I just think it’s so important not to set values, but to just implement programming that supports them.
There are also ways that we would recognize each other and give each other tokens, which is a community tool. So a meaningless gift that is aligned to a value and then like creates meaning for me.
So these are the kinds of things when I’m building communities, now that I look at. I have this idea for a Slack app that you set your value, and then you have a Slack emoji related to each value. And then the community, when they see the value exemplified out in the wild, they can receive Slack emojis as tokens to support that behavior.
Jon-Stephen Stansel: Yeah, that’s incredible. And I think that’s one thing, you know, one other thing I want to clarify, we already touched on a little bit earlier is about, you know, these not just being a platform. I think one thing I’ve kind of been on my high horse lately about it is just telling all of your employees to like tweets and like content is not employee advocacy. It’s not building a community. Just posting a group photo of your community, isn’t building a community.
But I can say that till the sunsets and, that’s me saying, “this is what it’s not.” What does, what does that look like platform-specific, too? Like, what do these communities look like, on various platforms?
Danielle Maveal: Yeah, I think that’s important. And also building, so you have this set of values. What I’ve seen happen a lot recently is communities that have to go back to the drawing board and look at their code of conduct, and look at the values. And I think it’s important to have programming that supports these things, but it’s also important to be flexible and understand where you might not have had all the voices in the community give input.
And now it’s time to go back to the drawing board.
Joel Goodman: How do you see the interplay between how an organization’s like internal values apply to how they reach out to the general public or to external constituents? And, do you have any good examples of those? Cause I think we could come up with a ton of bad examples where there, you know, there isn’t enough, there isn’t enough like personal internal value to an organization to make it something that, feels very, transparent or genuine, I think, to their external audiences, basically like employee versus customer, I guess would be the most general side of it.
But, have you, have you noticed a difference between maybe how, purposeful an organization is internally with their values and, and how much better they’re able to engage their external audiences because of that?
Danielle Maveal: Yeah, I think Airbnb’s values are so permeated into the employees’ experience that it actually naturally becomes part of the work and decision-making. You know, the values are reflective of the mission, so every partner is aligned with the mission. And what’s kind of nice is when you have this sort of rubric of values, if somebody is even slightly like 10 degrees off, there’s not only one person that notices, but it’s like a whole kind of shift in energy. Everyone’s like, what is going on over there?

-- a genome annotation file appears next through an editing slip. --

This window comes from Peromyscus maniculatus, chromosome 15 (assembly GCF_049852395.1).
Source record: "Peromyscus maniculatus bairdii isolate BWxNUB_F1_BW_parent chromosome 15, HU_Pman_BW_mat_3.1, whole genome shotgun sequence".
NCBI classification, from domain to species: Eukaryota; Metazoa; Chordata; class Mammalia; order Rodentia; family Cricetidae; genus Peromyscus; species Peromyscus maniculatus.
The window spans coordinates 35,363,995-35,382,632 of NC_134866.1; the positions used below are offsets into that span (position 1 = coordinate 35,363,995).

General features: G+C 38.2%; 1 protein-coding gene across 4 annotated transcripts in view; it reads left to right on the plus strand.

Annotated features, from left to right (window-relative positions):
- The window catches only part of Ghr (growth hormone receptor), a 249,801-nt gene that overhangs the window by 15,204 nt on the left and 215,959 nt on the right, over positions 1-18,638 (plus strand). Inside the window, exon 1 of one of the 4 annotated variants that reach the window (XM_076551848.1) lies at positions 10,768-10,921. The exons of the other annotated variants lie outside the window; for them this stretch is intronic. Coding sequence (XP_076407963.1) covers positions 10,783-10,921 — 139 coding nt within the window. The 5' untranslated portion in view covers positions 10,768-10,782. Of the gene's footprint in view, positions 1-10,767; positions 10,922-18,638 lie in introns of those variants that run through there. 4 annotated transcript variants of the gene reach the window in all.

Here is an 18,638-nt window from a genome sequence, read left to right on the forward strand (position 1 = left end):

And I’ve actually watched it happen where it’s like, we’re planning this big event and these are the people that are going to show up. And, I haven’t even have to say anything, but I’ve sort of watched — it might be like a new person or like a wrong hire or something — but that project find a way that it hits a wall.
So if the values are strong enough where we’re supporting them and we believe in them, and it’s not just something that we post up on an internal hub or external hub, the community self-organizes and really understands what behavior is right and wrong. And that will bleed out to the external-facing marketing or media or partnerships. Things like kind of fall in line, at least for the most part. You’re always going to slip through, but we learn from that.
Joel Goodman: Do you find that different outposts that, communities set themselves up on, whether it be, different social media platforms and maybe it’s different forums or kind of like, when you have community members that are off kind of representing, or maybe misrepresenting what your internal values are, uh, on other places, do you find that those people need different needs in different places where they’re representing your community, or do you find that that kind of self-organization and I guess, I don’t know, organic value set, uh, goes and, and works itself out in, in the various places?
I think that’s one of the biggest challenges that we have is that communities aren’t, you’re not necessarily just like, you know, putting the community inside one bubble, it’s all these community members go out and become representatives of what you’re doing and in all the various public spaces that they inhabit.
Danielle Maveal: Yeah, I think it’s a, you’ve really got to create the entire ecosystem and trust that your onboarding and your community programming, anything you’re doing to support leaders that go out into the wild and do their own community projects is strong. And that your own brand and mission is strong.
So I’ve seen amazing community teams, but that are working under management, that doesn’t have a strong vision for them. And then the leadership will say, Oh, you’re, you know, actually not supporting our business goals or business outcomes. And then we see people out in the community not representing the brand in the way that we want, but we didn’t get that focus from leadership. Uh, so it’s, it’s, uh, a tough question because it’s like an entire ecosystem has to be thoughtfully built.
And I think with community, we, throw something up out there, and then sometimes it takes off, you know, like wildfire and it’s out of control because of hasn’t been, thoughtfully designed from leadership all the way down to the team that’s designing the program.